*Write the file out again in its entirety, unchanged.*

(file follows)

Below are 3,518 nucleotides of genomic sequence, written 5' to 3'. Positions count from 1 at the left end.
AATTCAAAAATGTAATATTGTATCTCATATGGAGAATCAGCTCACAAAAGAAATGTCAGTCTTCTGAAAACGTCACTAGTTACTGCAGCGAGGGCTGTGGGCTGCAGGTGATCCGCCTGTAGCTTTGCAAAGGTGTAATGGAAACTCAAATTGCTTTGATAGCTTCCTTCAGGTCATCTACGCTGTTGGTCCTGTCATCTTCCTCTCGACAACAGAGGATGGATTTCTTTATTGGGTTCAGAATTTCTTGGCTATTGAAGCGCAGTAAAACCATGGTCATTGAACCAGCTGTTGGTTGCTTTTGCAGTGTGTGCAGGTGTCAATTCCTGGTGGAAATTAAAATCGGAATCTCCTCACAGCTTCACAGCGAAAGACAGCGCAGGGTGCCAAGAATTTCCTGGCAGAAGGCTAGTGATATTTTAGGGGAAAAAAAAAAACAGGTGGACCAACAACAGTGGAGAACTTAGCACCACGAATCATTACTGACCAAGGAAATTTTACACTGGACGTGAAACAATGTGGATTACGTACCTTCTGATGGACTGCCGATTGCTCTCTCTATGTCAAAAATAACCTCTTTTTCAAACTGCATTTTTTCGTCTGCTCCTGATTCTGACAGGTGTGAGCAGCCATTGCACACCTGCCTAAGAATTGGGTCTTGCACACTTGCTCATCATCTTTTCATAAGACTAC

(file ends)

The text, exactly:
Below are 3,518 nucleotides of genomic sequence, written 5' to 3'. Positions count from 1 at the left end.
AATTCAAAAATGTAATATTGTATCTCATATGGAGAATCAGCTCACAAAAGAAATGTCAGTCTTCTGAAAACGTCACTAGTTACTGCAGCGAGGGCTGTGGGCTGCAGGTGATCCGCCTGTAGCTTTGCAAAGGTGTAATGGAAACTCAAATTGCTTTGATAGCTTCCTTCAGGTCATCTACGCTGTTGGTCCTGTCATCTTCCTCTCGACAACAGAGGATGGATTTCTTTATTGGGTTCAGAATTTCTTGGCTATTGAAGCGCAGTAAAACCATGGTCATTGAACCAGCTGTTGGTTGCTTTTGCAGTGTGTGCAGGTGTCAATTCCTGGTGGAAATTAAAATCGGAATCTCCTCACAGCTTCACAGCGAAAGACAGCGCAGGGTGCCAAGAATTTCCTGGCAGAAGGCTAGTGATATTTTAGGGGAAAAAAAAAAACAGGTGGACCAACAACAGTGGAGAACTTAGCACCACGAATCATTACTGACCAAGGAAATTTTACACTGGACGTGAAACAATGTGGATTACGTACCTTCTGATGGACTGCCGATTGCTCTCTCTATGTCAAAAATAACCTCTTTTTCAAACTGCATTTTTTCGTCTGCTCCTGATTCTGACAGGTGTGAGCAGCCATTGCACACCTGCCTAAGAATTGGGTCTTGCACACTTGCTCATCATCTTTTCATAAGACTAC